- A full-time or part-time employee on fixed hours per week should expect to return on their normal contracted hours and days of work
- An employee on variable hours however will require you to refer back to the average hours per week they were working prior to 19th March 2020, as these should be treated as their normal scheduled hours
- for the purpose of furlough – variable hours workers should have their average weekly hours calculated across the previous 52 weeks that they carried out any work for you
- where there are weeks that they did not carry out work, you can go back as far as 104 weeks for the calculation, or
- if they have not worked for you for that long, average their hours over the number of weeks they did carry out work for you
It is strongly recommended that you communicate with your employees and ensure that the requirements of them returning to work full-time or on a part-work/part-furlough basis is agreed with them, in writing. You can download an example template to use for this purpose – this is an essential action to undertake.
You may however operate with a normal return to work or operate on a PWPF basis. You may also bring employees back to work and at a later date realise that this is not sustainable so can return them to furlough (or PWPF)
- It is not essential to have the employee attend work for full days, i.e. 40 hours @ 8 hours each day Monday to Friday
- This means they may work five days per week but can be engaged for four hours each day Monday to Friday at 20 hours per week, or two days and on furlough for the other three days
- These hours of work must be paid by you at 100% and you are also required to pay the National Insurance and Pension contributions for these hours
- The remainder of their normal scheduled hours are eligible for furlough for which you may apply to HMRC grant at the relevant amount
- Let us consider an employee who works part-time hours; perhaps 15 hours per week, three days per week for five hours each day Monday, Wednesday and Friday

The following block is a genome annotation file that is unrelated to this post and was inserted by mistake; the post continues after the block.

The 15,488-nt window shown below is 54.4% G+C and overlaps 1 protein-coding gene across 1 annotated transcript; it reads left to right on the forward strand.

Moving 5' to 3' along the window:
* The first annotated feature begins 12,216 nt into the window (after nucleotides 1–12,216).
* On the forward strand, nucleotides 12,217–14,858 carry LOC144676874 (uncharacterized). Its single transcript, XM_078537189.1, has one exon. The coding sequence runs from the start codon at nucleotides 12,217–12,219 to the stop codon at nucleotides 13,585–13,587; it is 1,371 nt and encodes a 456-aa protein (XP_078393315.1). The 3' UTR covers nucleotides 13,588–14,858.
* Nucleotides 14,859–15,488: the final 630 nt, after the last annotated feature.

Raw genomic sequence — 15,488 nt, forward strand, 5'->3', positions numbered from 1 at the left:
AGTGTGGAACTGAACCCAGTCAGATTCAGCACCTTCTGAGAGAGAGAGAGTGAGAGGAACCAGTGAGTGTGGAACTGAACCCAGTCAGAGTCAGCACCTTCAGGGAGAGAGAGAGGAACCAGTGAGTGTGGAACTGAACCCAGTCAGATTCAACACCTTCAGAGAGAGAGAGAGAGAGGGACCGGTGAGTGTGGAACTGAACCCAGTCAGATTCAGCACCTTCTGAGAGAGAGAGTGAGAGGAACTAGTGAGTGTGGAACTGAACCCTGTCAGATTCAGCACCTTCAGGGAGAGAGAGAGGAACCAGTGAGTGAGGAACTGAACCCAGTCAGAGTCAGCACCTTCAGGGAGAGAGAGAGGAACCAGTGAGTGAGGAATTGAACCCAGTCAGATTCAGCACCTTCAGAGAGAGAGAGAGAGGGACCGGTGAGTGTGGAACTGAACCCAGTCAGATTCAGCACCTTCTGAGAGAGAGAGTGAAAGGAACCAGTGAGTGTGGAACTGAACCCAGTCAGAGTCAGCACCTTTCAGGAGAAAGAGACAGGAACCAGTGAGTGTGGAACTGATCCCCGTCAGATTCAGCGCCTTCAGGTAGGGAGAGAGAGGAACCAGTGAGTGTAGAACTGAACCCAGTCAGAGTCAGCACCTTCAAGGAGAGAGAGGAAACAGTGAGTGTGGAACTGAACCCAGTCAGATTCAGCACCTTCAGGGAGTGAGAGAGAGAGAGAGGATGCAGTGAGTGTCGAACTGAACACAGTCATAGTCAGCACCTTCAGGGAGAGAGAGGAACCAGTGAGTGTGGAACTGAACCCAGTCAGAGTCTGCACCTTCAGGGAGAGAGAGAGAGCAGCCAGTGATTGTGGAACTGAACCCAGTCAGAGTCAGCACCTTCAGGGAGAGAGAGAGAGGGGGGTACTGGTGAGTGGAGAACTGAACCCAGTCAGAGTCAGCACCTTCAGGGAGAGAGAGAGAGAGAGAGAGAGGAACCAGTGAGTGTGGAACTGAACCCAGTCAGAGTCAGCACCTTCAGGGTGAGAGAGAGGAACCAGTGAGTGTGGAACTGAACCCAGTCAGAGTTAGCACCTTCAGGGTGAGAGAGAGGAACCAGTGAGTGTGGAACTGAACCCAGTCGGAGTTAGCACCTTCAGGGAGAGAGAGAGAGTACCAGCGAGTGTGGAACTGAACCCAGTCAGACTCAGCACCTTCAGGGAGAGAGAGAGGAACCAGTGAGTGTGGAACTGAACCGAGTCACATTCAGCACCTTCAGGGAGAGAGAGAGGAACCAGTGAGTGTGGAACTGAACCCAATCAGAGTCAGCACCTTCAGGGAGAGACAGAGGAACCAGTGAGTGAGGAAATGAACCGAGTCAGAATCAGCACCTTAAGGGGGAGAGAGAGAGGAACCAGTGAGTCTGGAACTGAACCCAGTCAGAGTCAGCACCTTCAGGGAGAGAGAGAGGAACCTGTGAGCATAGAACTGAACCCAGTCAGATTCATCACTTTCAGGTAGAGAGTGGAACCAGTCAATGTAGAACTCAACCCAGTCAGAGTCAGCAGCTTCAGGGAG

- Again, you can require then to return to work during the CJRS2 period on any shift pattern with any hours not worked being on furlough
- For example, you may only need the employee to work three hours on Monday and Friday each week
- Therefore, your claim for the week would be for six hours paid at 100%
- The remaining nine hours would be on furlough and eligible for payment at 80% (up to £2,500 per month)
- The normal scheduled hours i.e. the employee’s average working week should be based on the calculation of
- the average hours per week over the previous 52 weeks of work prior to 19th March 2020, or
- the average earnings of the total earnings in the Tax Year 2019 to 2020,or
- the average earnings in the same month of the previous year i.e. for July 2020, use the earnings across the month of July 2019
- once you have determined which method you use, do not vary this from one month to the next
- These are now the normal scheduled hours you need for determining what the employee should be working and upon which they should be paid, and how you calculate your claim
- So, if the employee’s normal scheduled hours are 36 per week and you require them to work 23 of these, then they are paid at 100% of their normal wages for the 23 hours and the remaining 13 hours can be claimed through the furlough grant
Making a claim
It is strongly recommended that you review this guidance from the UK Government when calculating your claim as how this is done is important. You must retain all calculations to show how you have reached your claim amount (your Accountant or Payroll Provider should have this if they carry out the calculation for you).